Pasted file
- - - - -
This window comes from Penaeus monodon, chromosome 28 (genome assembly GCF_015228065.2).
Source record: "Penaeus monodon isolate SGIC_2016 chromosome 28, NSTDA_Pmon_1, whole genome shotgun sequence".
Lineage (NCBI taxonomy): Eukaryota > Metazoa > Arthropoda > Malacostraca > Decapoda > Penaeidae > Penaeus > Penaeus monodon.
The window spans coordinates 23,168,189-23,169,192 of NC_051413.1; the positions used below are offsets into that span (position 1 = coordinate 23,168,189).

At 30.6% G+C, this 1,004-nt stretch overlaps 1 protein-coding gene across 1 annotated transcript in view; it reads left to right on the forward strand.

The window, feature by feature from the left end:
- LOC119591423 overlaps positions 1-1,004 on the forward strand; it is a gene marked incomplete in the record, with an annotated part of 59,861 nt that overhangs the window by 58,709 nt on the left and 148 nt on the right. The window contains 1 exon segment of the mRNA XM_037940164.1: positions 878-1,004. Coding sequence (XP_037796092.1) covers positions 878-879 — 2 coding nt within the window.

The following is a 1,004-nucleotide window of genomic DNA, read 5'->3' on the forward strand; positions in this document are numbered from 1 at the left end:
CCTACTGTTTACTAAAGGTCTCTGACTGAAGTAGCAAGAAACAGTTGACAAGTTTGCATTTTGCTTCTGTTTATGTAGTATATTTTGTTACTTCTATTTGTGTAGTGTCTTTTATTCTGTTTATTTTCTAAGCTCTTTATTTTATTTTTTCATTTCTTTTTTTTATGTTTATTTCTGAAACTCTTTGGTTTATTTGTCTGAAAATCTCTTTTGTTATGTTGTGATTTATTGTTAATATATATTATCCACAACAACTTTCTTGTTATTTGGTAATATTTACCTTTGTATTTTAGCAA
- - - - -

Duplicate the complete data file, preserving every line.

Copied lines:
This window comes from Penaeus monodon, chromosome 28 (genome assembly GCF_015228065.2).
Source record: "Penaeus monodon isolate SGIC_2016 chromosome 28, NSTDA_Pmon_1, whole genome shotgun sequence".
Lineage (NCBI taxonomy): Eukaryota > Metazoa > Arthropoda > Malacostraca > Decapoda > Penaeidae > Penaeus > Penaeus monodon.
The window spans coordinates 23,168,189-23,169,192 of NC_051413.1; the positions used below are offsets into that span (position 1 = coordinate 23,168,189).

At 30.6% G+C, this 1,004-nt stretch overlaps 1 protein-coding gene across 1 annotated transcript in view; it reads left to right on the forward strand.

The window, feature by feature from the left end:
- LOC119591423 overlaps positions 1-1,004 on the forward strand; it is a gene marked incomplete in the record, with an annotated part of 59,861 nt that overhangs the window by 58,709 nt on the left and 148 nt on the right. The window contains 1 exon segment of the mRNA XM_037940164.1: positions 878-1,004. Coding sequence (XP_037796092.1) covers positions 878-879 — 2 coding nt within the window.

The following is a 1,004-nucleotide window of genomic DNA, read 5'->3' on the forward strand; positions in this document are numbered from 1 at the left end:
CCTACTGTTTACTAAAGGTCTCTGACTGAAGTAGCAAGAAACAGTTGACAAGTTTGCATTTTGCTTCTGTTTATGTAGTATATTTTGTTACTTCTATTTGTGTAGTGTCTTTTATTCTGTTTATTTTCTAAGCTCTTTATTTTATTTTTTCATTTCTTTTTTTTATGTTTATTTCTGAAACTCTTTGGTTTATTTGTCTGAAAATCTCTTTTGTTATGTTGTGATTTATTGTTAATATATATTATCCACAACAACTTTCTTGTTATTTGGTAATATTTACCTTTGTATTTTAGCAA